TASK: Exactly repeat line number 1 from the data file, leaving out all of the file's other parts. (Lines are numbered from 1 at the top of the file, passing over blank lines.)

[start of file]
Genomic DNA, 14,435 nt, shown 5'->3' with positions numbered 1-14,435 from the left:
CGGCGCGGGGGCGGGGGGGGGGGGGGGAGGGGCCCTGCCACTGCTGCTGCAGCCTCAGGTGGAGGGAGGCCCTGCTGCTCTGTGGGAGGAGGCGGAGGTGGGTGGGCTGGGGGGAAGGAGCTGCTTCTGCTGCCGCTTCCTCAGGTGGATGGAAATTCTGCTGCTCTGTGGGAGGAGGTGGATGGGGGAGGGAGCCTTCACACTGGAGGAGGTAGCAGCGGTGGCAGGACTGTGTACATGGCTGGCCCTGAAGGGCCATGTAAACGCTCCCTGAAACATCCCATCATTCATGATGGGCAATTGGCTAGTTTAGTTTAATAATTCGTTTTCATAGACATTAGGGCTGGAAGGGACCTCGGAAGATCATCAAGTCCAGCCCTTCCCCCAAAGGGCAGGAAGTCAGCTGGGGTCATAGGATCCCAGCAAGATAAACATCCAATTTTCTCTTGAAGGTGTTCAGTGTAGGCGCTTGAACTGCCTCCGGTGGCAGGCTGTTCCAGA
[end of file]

Genomic DNA, 14,435 nt, shown 5'->3' with positions numbered 1-14,435 from the left: